The accurate classification in the quantification of urban growth is very important for city planners and other authorities. We have used Landsat image with a coarse spatial resolution of 30 m which is likely to miss some detailed information especially in highly mixed urban areas. Although we used texture analysis and annual classification map approach to improve the classification accuracy, for better quantification of urban growth, the availability of very high spatial resolution images, such as Sentinel-2, Quick Bird, Rapideye, and Worldview image data, will help in detection small-scale changes in those areas and quantify accurately the total urban growth.

4. Conclusions

This study utilizes RF algorithm, texture variables, and spectral bands to quantify the Dar es Salaam 10 years’ urban growth. We applied the annual classification map approach to detect the spatiotemporal patterns of urban area from 2007 to 2016 .The result pointed out that, the total built-up areas have grown from 318 km2, 388.6 km2 and 634.7 km2 in 2007, 2012 and 2016 respectively. The built up areas growth rate is almost 8%, which makes Dar es Salaam be among the fastest growing cities in Africa. The expansion of built-up areas was highly concentrated along major 4 highways, radiating outward the city, which agrees with other studies that cultural drivers such as; economic growth, population growth and transportation infrastructures have a higher impact on urban LULC change.

However, challenges presented in the discrimination of some classes between ocean sand and built-up areas especially in higher mixed urban (low density areas) require further improvements in future. With the additional temporal coverage by Sentinel-2 satellites (much higher resolution 10 m) in near future, further improvements in the classification and mapping of more detailed urban land use/cover on a large scale are expected.

Results from this study will enhance our understanding of the LULC changes in urban areas and its associated impacts. By quantifying urban growth and shows its direction, policy makers can analyze the effects of establishing new housing and road infrastructure in undeveloped areas rather than in existing settlements. This study provides a useful guide to the growth of Dar es Salaam, as well as identifies and illustrates areas in which expansion is taking place. This study may also serve as a tool for city planners. While only tested in an urban area (Dar es Salaam), this approach can be applied in other studies of LULC areas as well.


This work supported by the African Business Education Initiative Scholarship (ABE), under Japan International Cooperation Agency (JICA). All satellite data used in this study were downloaded from USGS/Earth explorer. Moreover, the authors acknowledge the contribution anonymous reviewers for their useful comments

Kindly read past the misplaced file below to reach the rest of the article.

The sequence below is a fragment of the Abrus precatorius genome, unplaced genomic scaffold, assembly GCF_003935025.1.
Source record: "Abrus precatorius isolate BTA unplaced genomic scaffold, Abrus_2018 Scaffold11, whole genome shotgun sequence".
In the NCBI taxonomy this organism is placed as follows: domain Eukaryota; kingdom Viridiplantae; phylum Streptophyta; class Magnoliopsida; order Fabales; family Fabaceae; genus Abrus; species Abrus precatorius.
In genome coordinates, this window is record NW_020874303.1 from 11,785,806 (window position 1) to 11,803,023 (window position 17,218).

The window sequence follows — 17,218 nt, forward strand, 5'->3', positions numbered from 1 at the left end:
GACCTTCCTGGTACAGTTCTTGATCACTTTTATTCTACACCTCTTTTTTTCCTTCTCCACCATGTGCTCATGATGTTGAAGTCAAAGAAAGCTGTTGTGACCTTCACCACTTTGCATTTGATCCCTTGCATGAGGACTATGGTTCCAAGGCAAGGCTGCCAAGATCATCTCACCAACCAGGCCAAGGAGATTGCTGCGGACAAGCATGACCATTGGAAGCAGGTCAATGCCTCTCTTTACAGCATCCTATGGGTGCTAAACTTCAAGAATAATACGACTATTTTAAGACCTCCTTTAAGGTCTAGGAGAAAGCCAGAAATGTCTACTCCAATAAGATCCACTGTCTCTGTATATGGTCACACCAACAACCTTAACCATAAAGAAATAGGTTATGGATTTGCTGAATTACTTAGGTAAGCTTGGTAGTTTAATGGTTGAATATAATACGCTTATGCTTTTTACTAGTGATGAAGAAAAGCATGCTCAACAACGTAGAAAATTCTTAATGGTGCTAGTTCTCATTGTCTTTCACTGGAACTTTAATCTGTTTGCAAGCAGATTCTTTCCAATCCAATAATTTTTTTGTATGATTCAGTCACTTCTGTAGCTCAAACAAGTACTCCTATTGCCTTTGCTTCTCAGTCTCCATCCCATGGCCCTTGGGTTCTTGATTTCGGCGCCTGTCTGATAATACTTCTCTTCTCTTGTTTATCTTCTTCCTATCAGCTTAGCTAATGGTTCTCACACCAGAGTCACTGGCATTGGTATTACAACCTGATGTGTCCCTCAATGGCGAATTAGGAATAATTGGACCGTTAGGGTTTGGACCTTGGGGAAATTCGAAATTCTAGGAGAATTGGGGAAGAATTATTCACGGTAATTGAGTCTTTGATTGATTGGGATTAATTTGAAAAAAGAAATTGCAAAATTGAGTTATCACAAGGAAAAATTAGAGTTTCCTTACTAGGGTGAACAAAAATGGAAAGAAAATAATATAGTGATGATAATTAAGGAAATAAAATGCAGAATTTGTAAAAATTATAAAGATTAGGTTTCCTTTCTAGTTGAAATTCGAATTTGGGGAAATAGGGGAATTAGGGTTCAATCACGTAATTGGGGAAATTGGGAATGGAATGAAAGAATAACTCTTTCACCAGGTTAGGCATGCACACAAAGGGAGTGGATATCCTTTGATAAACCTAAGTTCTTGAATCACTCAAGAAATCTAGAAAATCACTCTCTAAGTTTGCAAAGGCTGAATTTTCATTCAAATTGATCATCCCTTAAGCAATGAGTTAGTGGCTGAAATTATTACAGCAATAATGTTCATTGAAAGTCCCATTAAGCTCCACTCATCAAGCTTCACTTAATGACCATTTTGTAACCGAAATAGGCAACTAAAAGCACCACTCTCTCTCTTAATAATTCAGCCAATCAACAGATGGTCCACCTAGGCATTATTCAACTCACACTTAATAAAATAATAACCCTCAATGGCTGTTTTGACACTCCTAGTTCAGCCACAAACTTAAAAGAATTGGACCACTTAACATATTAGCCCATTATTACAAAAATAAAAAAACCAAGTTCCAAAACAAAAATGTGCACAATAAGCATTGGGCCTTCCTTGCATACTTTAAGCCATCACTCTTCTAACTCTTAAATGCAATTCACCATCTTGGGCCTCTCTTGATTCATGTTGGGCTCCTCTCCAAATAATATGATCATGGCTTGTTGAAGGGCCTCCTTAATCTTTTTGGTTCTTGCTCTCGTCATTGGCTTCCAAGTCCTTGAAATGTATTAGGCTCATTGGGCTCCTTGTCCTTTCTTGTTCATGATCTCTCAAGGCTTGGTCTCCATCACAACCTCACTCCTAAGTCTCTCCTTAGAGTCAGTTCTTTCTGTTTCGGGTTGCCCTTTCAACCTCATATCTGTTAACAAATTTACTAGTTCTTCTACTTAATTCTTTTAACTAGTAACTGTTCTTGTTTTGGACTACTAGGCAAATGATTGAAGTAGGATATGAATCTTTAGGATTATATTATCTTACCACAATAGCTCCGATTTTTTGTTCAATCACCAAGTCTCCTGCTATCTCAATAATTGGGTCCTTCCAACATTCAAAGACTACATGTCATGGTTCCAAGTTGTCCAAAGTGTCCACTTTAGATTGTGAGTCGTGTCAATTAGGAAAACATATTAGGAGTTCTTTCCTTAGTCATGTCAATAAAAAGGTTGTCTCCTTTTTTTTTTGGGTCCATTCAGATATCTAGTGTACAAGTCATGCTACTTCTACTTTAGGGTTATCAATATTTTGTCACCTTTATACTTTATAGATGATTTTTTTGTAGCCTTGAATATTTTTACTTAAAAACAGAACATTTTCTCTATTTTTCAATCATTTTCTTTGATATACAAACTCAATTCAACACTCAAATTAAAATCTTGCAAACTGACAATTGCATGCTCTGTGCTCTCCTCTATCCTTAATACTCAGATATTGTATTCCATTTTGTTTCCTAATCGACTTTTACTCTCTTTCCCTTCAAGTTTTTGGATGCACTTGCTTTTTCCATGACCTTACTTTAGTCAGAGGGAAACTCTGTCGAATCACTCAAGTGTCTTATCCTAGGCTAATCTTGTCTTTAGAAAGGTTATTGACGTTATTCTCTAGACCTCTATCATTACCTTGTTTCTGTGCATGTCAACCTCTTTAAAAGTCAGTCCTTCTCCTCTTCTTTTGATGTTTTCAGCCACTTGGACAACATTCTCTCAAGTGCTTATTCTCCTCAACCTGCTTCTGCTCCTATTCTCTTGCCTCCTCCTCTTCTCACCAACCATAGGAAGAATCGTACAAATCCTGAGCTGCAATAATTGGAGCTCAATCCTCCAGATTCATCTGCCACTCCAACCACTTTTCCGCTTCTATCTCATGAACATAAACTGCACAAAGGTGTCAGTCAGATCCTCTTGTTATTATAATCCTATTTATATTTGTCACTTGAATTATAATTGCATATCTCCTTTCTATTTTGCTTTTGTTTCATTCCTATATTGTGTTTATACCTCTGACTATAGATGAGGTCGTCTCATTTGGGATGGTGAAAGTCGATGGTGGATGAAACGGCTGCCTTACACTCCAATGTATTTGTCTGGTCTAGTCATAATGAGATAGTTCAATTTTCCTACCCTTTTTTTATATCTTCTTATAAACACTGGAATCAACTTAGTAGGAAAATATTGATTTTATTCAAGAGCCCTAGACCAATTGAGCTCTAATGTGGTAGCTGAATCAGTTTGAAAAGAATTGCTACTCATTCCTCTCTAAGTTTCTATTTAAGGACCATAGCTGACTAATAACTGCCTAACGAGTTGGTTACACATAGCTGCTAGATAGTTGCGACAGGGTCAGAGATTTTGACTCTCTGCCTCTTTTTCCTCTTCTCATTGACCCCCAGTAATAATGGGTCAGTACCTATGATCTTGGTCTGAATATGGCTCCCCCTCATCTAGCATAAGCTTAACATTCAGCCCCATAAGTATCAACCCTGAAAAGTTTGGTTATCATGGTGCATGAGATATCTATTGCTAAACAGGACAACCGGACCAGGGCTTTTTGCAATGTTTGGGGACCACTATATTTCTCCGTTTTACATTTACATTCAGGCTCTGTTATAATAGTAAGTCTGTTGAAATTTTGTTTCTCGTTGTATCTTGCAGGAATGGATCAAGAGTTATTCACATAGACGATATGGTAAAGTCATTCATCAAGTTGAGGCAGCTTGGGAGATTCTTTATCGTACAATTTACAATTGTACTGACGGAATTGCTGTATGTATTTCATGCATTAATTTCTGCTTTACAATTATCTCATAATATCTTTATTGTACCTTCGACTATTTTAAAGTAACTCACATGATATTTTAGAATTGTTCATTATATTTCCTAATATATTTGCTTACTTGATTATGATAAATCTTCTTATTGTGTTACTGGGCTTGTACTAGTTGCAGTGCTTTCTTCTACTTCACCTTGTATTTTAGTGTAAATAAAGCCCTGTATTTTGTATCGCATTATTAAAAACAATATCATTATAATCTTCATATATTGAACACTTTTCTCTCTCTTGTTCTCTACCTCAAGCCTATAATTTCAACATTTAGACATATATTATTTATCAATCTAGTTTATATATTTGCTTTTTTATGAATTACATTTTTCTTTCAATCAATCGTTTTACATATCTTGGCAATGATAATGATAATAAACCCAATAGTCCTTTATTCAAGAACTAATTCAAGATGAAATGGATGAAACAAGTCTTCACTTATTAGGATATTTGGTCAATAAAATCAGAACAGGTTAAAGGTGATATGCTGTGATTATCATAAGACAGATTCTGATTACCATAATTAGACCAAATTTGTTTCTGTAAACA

Author Contributions

Kamara Emanuel Gombe designed the research, performed analyses, and wrote the manuscript. Ichio Asanuma supervised the research and revised the manuscript, and Jong-Geol Park wrote a computer program. All authors contributed and approved final manuscript before submission.

Conflicts of Interest

The authors declare no conflict of interest.

Cite this paper

Gombe, K.E., Asanuma, I. and Park, J.-G. (2017) Quantification of Annual Urban Growth of Dar es Salaam Tanzania from Landsat Time Series Data. Advances in Remote Sensing, 6, 175-191.


  1. 1. United Nations, Department of Economic and Social Affairs, Population Division (2015) World Urbanization Prospects: The 2014 Revision (ST/ESA/SER.A/366).

  2. 2. African Development Bank Group (2012) Urbanization in Africa, AfDB: Championing Inclusive Growth across Africa. A Blog by the Former Chief Economist and Vice-President.

  3. 3. Deng, C. and Wu, C. (2013) Examining the Impacts of Urban Biophysical Compositions on Surface Urban Heat Island: A Spectral Unmixing and Thermal Mixing Approach. Remote Sensing of Environment, 131, 262-274.

  4. 4. Seto, K.C. (2011) A Next-Generation Approach to the Characterization of a Non-Model Plant Transcriptome. Current Science, 101, 1435-1439.

  5. 5. Zhang, L. and Weng, Q. (2016) Annual Dynamics of Impervious Surface in the Pearl River Delta, China, from 1988 to 2013, Using Time Series Landsat Imagery. ISPRS Journal of Photogrammetry and Remote Sensing, 113, 86-96.

  6. 6. Sexton, J.O., Song, X.P., Huang, C., Channan, S., Baker, M.E. and Townshend, J.R. (2013) Urban Growth of the Washington, D.C.-Baltimore, MD Metropolitan Region from 1984 to 2010 by Annual, Landsat-Based Estimates of Impervious Cover. Remote Sensing of Environment, 129, 42-53.

  7. 7. RIDD, M.K. (1995) Exploring a V-I-S Model for Urban Ecosystem Analysis through Remote Sensing: Comparative Anatomy for Cities. International Journal of Remote Sensing, 16, 2165-2185.

  8. 8. Xu, H. (2007) Extraction of Urban Built-Up Land Features from Landsat Imagery Using a Thematicoriented Index Combination Technique. Photogrammetric Engineering & Remote Sensing, 73, 1381-1391.